Lucy and Edmund Pevensie return to Narnia with their cousin Eustace where they meet up with Prince Caspian for a trip across the sea aboard the royal ship The Dawn Treader. Along the way they encounter dragons, dwarves, merfolk, and a band of lost warriors before reaching the edge of the world.
It's Harry's third year at Hogwarts; not only does he have a new "Defense Against the Dark Arts" teacher, but there is also trouble brewing. Convicted murderer Sirius Black has escaped the Wizards' Prison and is coming after Harry.
Four children from the same family have to leave their town because of the bombings of WWII. A women and a professor take the children to their house. While playing a game of hide-and-seek, the youngest member of the family, Lucy, finds a wardrobe to hide in. She travels back and back into the wardrobe and finds a place named Narnia. After going in twice, the four children go in together for the last time. They battle wolves, meet talking animals, encounter an evil white witch and meet a magnificent lion named Aslan. Will this be the end of their journey to Narnia or will they stay? Written by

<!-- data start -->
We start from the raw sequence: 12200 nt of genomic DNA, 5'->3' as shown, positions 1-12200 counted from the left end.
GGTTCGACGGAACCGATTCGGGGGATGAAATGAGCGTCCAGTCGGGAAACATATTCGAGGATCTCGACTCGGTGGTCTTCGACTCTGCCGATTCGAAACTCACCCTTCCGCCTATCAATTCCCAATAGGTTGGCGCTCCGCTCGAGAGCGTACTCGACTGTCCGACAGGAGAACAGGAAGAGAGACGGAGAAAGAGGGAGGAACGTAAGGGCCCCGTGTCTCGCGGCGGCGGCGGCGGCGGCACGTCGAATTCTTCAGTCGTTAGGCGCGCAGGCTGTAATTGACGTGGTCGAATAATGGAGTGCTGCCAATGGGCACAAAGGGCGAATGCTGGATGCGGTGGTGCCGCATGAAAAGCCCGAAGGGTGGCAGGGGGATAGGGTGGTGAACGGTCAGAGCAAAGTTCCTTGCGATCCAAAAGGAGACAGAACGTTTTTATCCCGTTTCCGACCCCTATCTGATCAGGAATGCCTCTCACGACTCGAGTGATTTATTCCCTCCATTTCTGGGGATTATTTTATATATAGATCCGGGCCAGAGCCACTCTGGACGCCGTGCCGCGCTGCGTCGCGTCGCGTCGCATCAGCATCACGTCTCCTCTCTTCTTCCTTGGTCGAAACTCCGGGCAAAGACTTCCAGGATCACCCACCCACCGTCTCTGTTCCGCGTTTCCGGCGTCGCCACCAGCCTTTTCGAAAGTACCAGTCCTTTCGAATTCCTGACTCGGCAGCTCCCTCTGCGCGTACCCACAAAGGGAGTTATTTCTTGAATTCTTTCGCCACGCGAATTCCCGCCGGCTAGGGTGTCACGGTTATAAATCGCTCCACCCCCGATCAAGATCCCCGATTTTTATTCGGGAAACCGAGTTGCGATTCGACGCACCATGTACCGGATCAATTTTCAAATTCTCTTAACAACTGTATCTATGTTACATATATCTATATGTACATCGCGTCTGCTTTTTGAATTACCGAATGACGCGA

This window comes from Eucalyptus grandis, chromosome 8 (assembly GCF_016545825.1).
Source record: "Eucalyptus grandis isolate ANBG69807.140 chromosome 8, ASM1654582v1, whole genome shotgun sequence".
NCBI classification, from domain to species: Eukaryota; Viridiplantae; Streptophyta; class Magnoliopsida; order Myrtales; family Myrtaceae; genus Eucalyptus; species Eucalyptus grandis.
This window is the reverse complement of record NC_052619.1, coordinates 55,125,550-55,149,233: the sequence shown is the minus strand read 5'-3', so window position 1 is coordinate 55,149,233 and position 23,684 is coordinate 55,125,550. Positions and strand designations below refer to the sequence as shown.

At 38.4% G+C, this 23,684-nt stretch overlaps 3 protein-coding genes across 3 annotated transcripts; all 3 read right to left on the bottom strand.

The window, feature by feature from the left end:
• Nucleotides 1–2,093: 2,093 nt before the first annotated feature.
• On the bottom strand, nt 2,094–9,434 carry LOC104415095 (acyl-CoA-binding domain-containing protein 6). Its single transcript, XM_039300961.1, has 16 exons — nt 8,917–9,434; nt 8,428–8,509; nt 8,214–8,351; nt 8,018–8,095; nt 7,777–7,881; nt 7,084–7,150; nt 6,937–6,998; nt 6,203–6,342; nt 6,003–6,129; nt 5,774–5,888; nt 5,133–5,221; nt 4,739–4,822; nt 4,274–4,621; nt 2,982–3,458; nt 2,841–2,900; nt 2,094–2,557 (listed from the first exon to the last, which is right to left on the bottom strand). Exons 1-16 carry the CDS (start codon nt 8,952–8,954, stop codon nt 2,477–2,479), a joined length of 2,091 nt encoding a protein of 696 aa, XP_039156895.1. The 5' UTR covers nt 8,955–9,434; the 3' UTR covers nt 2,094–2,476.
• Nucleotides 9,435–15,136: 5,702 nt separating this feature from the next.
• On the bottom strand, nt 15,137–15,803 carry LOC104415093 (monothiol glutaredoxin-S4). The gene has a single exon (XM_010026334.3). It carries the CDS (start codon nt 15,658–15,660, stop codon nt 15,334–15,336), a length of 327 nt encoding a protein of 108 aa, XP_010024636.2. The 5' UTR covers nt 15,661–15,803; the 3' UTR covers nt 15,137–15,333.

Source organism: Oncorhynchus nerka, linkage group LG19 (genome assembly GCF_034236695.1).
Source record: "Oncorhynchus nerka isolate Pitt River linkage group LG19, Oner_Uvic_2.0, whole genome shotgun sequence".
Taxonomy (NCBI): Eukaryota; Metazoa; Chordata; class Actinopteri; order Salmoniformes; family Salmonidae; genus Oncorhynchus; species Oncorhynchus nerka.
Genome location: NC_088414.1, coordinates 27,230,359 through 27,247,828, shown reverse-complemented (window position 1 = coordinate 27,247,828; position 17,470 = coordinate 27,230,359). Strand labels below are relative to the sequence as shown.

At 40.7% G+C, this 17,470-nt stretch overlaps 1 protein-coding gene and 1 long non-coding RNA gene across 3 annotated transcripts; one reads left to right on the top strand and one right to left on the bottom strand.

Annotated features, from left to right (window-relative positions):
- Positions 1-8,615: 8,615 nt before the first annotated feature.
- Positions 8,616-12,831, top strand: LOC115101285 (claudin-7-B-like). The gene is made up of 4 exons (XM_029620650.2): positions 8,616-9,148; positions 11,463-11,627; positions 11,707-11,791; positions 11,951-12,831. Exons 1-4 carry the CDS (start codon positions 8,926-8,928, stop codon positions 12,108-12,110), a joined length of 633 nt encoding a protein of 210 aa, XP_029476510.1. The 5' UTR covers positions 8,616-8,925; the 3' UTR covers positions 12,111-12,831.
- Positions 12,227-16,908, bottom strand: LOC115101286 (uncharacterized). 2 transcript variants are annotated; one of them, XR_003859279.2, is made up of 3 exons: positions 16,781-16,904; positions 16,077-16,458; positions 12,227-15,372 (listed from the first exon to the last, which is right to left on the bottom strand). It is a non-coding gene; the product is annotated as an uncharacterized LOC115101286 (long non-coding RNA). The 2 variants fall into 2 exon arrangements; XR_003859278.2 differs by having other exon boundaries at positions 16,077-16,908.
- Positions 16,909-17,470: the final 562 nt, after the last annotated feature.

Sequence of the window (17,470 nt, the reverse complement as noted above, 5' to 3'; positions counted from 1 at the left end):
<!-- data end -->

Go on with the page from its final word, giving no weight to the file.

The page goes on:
Aslan is a Turkish word meaning Lion. Lewis came up with the name during a trip to Turkey before 1922, where he saw the Sultan's elite guards, called Aslan because of their bravery and loyalty. The name of the White Witch is "Jadis," a French word meaning "of old." Aslan explains that the witch practices the very old "deep magic," but his "magic" is even older--from "before the dawn of time." "Jadis" is the usual start to French fairy tales (much like the English phrase "Once upon a time..."). See more »
At the beginning of the battle, Jadis appears from behind the hill with all her troops, stopping close to an upper natural "step" in front of her. Later, she orders her bears to move, but we don't see her falling - the step is gone. See more »
I was fortunate enough to attend an advanced screening and was magnificently surprised. The film was beautifully made. The acting/voices were all wonderful, including the young talent. I think all ages will be entertained. The story contains important lessons for children, but also relevant reminders for adults. I also think attempts to compare the film to Lord of the Rings and/or Harry Potter would be unfortunate for all parties. They are each uniquely wonderful. Make sure you see this!
By the way, make sure you stay through the end credits to hear a beautiful song Alanis Morisette wrote especially for the film.
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